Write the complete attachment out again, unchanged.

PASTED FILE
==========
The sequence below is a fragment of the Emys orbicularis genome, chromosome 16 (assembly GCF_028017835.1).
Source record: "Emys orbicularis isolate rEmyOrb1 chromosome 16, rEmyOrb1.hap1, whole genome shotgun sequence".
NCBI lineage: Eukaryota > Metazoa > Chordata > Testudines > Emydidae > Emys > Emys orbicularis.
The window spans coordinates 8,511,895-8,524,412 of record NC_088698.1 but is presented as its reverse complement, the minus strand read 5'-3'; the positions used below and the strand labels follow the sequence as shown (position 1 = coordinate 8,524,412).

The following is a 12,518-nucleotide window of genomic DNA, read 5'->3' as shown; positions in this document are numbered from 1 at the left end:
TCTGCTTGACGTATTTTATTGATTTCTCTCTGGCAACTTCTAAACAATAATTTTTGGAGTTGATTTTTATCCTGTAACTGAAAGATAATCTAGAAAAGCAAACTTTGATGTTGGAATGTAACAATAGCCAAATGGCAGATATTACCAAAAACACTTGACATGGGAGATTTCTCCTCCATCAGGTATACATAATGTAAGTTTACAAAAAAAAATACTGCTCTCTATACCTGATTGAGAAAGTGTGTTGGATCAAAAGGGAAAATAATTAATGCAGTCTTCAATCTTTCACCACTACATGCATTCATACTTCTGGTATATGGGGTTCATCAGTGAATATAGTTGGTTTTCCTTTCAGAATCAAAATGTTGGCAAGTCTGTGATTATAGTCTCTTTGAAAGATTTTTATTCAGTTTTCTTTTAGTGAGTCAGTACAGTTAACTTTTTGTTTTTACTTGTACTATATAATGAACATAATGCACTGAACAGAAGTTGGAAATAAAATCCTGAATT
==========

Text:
The sequence below is a fragment of the Emys orbicularis genome, chromosome 16 (assembly GCF_028017835.1).
Source record: "Emys orbicularis isolate rEmyOrb1 chromosome 16, rEmyOrb1.hap1, whole genome shotgun sequence".
NCBI lineage: Eukaryota > Metazoa > Chordata > Testudines > Emydidae > Emys > Emys orbicularis.
The window spans coordinates 8,511,895-8,524,412 of record NC_088698.1 but is presented as its reverse complement, the minus strand read 5'-3'; the positions used below and the strand labels follow the sequence as shown (position 1 = coordinate 8,524,412).

The following is a 12,518-nucleotide window of genomic DNA, read 5'->3' as shown; positions in this document are numbered from 1 at the left end:
TCTGCTTGACGTATTTTATTGATTTCTCTCTGGCAACTTCTAAACAATAATTTTTGGAGTTGATTTTTATCCTGTAACTGAAAGATAATCTAGAAAAGCAAACTTTGATGTTGGAATGTAACAATAGCCAAATGGCAGATATTACCAAAAACACTTGACATGGGAGATTTCTCCTCCATCAGGTATACATAATGTAAGTTTACAAAAAAAAATACTGCTCTCTATACCTGATTGAGAAAGTGTGTTGGATCAAAAGGGAAAATAATTAATGCAGTCTTCAATCTTTCACCACTACATGCATTCATACTTCTGGTATATGGGGTTCATCAGTGAATATAGTTGGTTTTCCTTTCAGAATCAAAATGTTGGCAAGTCTGTGATTATAGTCTCTTTGAAAGATTTTTATTCAGTTTTCTTTTAGTGAGTCAGTACAGTTAACTTTTTGTTTTTACTTGTACTATATAATGAACATAATGCACTGAACAGAAGTTGGAAATAAAATCCTGAATT